In addition to preserving microvascular integrity, hypothermia has been associated with a wide range of additional protective mechanisms, which may ameliorate ischemia-reperfusion injury. These include the induction of heat shock proteins, reduced apoptosis, decreased complement activation, and a reduction in neutrophil degranulation. Although the broad spectrum of hypothermia-induced effects makes it difficult to pinpoint the exact mechanism of protection, it may be advantageous since pharmacologic therapies targeting a single mechanistic pathway have been ineffective adjuncts to reperfusion in clinical trials.
This fact have important clinical implications. Although the effectiveness of profound myocardial hypothermia during cardiac surgery indicate that colder temperatures induced very early after the start of ischemia are likely most cardioprotective. Several studies also suggests that very limited hypothermia, especially of the reperfusate, could be an effective adjunct to reperfusion therapy for IMA.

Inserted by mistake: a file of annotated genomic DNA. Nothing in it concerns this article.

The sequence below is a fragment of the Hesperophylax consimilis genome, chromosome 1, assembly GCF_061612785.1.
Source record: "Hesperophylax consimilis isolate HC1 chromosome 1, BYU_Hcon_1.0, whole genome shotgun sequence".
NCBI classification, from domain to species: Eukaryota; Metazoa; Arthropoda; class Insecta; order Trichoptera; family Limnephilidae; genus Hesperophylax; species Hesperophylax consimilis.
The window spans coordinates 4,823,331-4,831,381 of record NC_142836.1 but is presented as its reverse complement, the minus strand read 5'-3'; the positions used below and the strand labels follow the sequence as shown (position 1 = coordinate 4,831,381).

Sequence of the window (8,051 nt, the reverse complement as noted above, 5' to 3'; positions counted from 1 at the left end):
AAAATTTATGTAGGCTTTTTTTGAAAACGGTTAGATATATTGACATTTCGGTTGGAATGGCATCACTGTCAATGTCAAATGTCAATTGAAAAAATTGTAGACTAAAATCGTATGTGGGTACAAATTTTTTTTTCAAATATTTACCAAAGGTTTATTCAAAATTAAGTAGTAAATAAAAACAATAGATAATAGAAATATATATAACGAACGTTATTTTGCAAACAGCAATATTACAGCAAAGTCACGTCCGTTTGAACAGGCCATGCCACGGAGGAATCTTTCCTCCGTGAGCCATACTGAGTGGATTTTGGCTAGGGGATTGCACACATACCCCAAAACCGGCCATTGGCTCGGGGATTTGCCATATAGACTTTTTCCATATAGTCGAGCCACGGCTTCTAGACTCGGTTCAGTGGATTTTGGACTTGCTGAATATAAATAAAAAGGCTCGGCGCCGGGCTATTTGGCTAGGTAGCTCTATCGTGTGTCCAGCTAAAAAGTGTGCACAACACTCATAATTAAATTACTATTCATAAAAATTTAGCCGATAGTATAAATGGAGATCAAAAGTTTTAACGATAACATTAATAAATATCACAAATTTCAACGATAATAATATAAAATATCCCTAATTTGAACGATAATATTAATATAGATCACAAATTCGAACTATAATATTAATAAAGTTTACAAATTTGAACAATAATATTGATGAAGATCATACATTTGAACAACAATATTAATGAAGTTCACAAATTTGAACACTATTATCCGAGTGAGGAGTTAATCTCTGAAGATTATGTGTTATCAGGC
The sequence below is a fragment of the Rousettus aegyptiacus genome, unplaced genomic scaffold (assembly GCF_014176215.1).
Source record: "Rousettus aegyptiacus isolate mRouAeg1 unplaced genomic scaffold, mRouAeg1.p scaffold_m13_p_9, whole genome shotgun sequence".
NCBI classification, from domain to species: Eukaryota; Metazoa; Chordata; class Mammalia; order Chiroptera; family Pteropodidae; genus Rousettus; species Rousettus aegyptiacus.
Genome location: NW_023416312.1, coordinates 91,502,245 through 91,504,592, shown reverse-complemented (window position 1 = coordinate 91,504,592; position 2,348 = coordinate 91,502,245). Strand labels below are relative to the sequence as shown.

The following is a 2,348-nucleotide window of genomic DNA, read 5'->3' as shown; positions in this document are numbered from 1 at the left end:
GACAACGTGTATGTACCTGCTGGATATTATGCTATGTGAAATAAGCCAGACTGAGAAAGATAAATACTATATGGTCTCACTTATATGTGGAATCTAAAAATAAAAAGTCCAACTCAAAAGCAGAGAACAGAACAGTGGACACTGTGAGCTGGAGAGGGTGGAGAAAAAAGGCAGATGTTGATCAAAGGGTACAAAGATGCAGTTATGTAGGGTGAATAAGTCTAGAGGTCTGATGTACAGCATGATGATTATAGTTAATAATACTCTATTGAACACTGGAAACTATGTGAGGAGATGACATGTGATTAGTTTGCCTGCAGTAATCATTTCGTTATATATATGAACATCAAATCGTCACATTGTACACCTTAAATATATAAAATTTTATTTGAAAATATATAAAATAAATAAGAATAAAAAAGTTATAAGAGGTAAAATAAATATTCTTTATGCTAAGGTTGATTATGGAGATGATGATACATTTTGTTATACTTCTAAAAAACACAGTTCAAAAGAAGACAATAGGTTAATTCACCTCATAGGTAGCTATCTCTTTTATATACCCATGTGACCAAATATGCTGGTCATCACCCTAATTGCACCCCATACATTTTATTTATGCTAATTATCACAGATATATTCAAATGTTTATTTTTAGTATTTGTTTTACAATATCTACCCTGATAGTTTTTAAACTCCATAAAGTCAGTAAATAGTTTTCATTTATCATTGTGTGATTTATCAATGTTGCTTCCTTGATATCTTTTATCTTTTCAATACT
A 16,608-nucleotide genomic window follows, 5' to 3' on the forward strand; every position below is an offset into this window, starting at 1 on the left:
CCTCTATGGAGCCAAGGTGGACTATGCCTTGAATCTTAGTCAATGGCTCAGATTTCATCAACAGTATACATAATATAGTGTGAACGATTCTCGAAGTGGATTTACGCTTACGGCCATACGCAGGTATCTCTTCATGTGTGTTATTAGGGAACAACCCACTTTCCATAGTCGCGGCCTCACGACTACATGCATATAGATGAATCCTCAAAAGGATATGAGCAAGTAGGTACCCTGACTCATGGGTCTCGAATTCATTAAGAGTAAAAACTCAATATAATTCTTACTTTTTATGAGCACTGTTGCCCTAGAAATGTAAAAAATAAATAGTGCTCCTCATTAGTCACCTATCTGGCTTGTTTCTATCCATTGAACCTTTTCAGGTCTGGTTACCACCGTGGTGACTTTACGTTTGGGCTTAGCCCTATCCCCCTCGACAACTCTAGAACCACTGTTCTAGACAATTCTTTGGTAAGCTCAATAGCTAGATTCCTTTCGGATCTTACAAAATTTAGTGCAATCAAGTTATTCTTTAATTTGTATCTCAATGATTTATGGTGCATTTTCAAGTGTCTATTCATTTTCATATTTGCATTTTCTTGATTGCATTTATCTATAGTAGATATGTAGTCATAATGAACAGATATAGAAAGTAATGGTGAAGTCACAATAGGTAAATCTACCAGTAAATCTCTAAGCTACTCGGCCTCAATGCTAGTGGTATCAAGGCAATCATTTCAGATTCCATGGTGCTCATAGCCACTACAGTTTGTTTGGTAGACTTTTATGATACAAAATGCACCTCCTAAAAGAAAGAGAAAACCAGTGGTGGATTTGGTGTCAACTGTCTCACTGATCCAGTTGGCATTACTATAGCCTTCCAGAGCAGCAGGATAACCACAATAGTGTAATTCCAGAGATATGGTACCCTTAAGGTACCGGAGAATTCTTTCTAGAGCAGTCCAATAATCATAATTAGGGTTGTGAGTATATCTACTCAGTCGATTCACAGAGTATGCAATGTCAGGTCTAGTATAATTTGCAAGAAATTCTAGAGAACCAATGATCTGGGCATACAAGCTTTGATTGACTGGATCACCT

P2Y receptors are a family of purinergic G protein-coupled receptors, stimulated by nucleotides such as ATP, ADP, UTP, UDP and UDP-glucose.
Several studies showed that the endothelial P2Y1 receptor release vasodilatory factors in response to ADP. Then these receptrs might play a vital role in the regulation of coronary flow. MRS 2179, a selective P2Y1 receptor blocker, significantly reduces the increased coronary flow and reactive hyperemia in coronary arteries. Thus, ADP acting on the endothelial P2Y1 receptor may play a major role in coronary flow during post-ischemic hyperemia.

After reading this study we can conclude that:

Red blood cells release ATP in response to ischemia. ATP is then rapidly degraded to ADP, which in turn binds to the vascular endothelium at the site of the P2Y1 receptor.